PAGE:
Patients often find that the most cumbersome and unsatisfying part of a denture is the palate. A traditional maxillary (upper) denture covers the entire palate or “roof” of the mouth. The reason this is done is to create suction between the palate and the denture, which helps hold it in place.

However, this adds a lot of extra bulk to the maxillary denture. It also prevents patients from being able to taste some foods. By removing the palate, individuals are more comfortable and can enjoy eating again.

Palateless or horseshoe dentures are given that name because of their shape. Mandibular appliances are always U-shaped, but that’s not always the case with the maxillary denture.

Process of getting horseshoe dentures

Full lower dentures above the gums

Picture by Authority Dental under CC 2.0 license

The process of getting a horseshoe denture is the same as it is for a traditional appliance. It can vary somewhat depending on if you have teeth that need to be extracted and if you already have a current denture. During your initial consultation, your dental provider will map out your treatment.

Extract teeth

If there are remaining teeth in the arch, extracting them is the first step. Prior to their removal, your dental provider may take impressions so that an immediate denture can be placed after the extractions.

Wax try-in

If you are not getting an immediate denture, the first step following the initial impressions is to do a wax try-in. Your dentist will place a wax rim on the arch and make adjustments to the wax. This allows the dental lab to modify the rims before they process them for final fabrication.

Sometimes, there is a second wax try-in with the teeth in place. Your dentist will check the fit again, and make any adjustments to your bite before sending the wax-up back to the lab for processing.

Denture delivery

When you get your new denture, you may need adjustments for any spots that feel sharp or tight. After that, you may need to return several times to have further adjustments made. Wearing dentures does take some getting used to, so multiple adjustment appointments are common.

Pros and cons of a roofless dentures

There are several pros and cons to palateless dentures. You should consult with a dental provider or prosthodontist before making this decision, as your bone level has a lot to do with how well roofless dentures will work for you.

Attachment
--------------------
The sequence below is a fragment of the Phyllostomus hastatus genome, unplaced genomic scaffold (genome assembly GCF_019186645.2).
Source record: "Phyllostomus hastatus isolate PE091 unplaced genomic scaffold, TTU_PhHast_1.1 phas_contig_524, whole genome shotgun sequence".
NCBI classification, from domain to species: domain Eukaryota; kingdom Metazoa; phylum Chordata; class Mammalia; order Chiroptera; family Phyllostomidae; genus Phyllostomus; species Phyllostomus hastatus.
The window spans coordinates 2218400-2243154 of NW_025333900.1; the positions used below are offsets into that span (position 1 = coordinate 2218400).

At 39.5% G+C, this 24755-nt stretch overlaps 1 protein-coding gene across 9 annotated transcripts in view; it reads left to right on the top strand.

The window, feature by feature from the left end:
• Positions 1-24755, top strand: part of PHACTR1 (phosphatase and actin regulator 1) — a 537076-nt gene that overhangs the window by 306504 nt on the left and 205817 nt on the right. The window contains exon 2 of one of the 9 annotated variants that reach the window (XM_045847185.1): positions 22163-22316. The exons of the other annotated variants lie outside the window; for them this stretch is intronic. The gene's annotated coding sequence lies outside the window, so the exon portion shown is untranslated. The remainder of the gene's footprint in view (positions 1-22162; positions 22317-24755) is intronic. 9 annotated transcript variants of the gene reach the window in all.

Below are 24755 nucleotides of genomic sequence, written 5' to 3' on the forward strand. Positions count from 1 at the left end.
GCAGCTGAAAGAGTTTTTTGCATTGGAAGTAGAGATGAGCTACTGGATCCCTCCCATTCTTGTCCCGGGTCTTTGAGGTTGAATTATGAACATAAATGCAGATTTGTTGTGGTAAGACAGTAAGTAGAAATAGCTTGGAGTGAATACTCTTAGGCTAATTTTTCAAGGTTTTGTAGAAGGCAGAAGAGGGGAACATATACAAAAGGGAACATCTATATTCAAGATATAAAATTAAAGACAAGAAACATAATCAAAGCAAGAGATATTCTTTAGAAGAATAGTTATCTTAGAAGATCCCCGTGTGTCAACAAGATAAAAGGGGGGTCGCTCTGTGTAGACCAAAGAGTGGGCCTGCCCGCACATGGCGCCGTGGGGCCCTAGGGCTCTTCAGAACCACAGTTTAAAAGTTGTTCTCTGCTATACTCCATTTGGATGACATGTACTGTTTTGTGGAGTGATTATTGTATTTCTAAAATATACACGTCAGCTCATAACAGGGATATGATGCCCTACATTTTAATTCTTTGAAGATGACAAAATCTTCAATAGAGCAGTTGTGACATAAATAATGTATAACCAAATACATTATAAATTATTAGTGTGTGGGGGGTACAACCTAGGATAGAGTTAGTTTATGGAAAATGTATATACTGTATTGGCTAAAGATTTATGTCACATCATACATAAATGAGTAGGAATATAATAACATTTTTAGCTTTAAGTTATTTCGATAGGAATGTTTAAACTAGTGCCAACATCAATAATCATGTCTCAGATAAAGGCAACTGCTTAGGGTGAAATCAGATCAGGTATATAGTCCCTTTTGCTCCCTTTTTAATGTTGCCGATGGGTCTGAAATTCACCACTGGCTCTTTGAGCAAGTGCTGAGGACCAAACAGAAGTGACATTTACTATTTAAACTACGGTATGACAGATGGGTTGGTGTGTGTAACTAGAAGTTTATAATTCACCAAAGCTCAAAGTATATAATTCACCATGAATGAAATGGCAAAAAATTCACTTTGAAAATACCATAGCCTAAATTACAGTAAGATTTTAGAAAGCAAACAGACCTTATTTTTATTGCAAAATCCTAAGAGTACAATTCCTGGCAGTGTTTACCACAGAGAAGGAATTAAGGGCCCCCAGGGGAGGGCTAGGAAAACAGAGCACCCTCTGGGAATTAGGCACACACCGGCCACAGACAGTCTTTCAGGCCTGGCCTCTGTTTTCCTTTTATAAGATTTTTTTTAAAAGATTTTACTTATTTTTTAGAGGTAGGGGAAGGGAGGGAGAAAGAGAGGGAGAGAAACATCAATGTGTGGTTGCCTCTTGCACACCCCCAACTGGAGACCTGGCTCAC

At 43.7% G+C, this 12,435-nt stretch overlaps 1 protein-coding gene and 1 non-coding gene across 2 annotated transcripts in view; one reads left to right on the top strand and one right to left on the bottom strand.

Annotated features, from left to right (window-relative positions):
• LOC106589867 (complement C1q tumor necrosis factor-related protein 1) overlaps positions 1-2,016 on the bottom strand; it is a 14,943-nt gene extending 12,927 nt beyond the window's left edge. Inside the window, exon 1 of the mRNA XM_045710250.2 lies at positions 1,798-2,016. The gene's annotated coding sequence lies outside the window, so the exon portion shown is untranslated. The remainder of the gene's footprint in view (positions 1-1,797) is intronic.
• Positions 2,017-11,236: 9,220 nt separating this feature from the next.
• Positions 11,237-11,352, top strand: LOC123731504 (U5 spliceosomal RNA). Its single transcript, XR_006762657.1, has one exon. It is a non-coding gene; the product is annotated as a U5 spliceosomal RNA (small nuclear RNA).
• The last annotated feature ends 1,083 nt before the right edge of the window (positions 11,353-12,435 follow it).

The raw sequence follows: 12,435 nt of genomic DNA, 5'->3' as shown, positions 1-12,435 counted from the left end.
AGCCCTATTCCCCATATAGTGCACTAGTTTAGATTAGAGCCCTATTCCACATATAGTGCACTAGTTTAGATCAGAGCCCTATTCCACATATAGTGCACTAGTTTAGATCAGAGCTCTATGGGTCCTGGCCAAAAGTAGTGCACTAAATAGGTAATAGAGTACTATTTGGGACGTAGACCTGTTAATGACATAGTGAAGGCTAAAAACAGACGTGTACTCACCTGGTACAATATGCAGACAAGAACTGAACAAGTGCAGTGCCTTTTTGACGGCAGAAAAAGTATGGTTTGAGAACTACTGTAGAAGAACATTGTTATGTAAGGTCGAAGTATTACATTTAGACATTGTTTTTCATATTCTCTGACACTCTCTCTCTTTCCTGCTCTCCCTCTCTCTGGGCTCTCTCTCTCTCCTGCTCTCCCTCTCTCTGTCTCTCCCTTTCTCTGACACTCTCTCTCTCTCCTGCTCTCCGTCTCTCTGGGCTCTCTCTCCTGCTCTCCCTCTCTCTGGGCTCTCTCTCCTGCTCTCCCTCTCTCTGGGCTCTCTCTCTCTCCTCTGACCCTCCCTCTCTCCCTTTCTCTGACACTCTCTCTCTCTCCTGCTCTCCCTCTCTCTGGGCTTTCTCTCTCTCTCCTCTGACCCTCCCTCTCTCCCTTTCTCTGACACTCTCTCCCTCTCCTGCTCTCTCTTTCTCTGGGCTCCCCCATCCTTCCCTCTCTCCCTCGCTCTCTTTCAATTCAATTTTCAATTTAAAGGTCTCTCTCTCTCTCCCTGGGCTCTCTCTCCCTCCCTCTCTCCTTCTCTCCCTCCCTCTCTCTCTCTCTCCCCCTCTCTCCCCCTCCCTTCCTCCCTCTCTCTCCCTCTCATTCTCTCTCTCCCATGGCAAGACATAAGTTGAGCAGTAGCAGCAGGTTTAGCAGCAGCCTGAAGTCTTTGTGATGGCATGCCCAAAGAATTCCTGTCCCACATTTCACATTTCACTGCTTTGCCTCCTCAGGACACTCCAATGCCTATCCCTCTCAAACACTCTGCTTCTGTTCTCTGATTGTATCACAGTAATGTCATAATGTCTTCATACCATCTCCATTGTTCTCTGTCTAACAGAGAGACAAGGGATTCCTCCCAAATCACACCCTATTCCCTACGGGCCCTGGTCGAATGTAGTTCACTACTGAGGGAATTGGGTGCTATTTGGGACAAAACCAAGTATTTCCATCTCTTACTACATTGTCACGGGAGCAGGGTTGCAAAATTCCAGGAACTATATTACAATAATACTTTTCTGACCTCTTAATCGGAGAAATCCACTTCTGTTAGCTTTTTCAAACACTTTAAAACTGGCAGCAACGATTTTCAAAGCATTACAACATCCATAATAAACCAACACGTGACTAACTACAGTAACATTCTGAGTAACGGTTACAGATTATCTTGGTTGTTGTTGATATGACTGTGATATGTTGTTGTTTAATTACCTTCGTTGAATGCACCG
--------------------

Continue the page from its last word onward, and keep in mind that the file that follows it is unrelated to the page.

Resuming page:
An upper denture without palatewill be more comfortable and feel like your natural teeth. They can also increase your ability to taste, which allows you to enjoy food. Patients who have a sensitive gag reflex may not do well with a traditional denture, but can often tolerate a roofless denture.

The biggest con of a maxillary horseshoe denture is the decreased level of security and stability. Unless you use implants to help retain the denture, you will likely need to use denture adhesive to get them to stay in place. Even with adhesive, they can be dislodged during eating.

  • More comfortable

  • Increased taste ability

  • Better for sensitive gag reflexes

  • Unstable

  • Easily dislodged

  • Must use adhesive

FAQ

What are alternatives to palateless dentures?

A traditional maxillary denture that covers the palate is one alternative to palateless dentures. Single or multiple dental implants are another option and can be used in conjunction with a palateless denture.

Do roofless dentures require the use of dental implants?

You can request a roofless denture without also having dental implants, but they are much less stable and will require denture adhesive.

Are horseshoe dentures more expensive than traditional ones?

Horseshoe dentures are the same price as traditional ones unless you are utilizing dental implants.

References

  1. Palateless dentures: Help for the gagging patient - The JPD
  2. Palateless complete denture for restoring good tastes: a case report - KoreaMed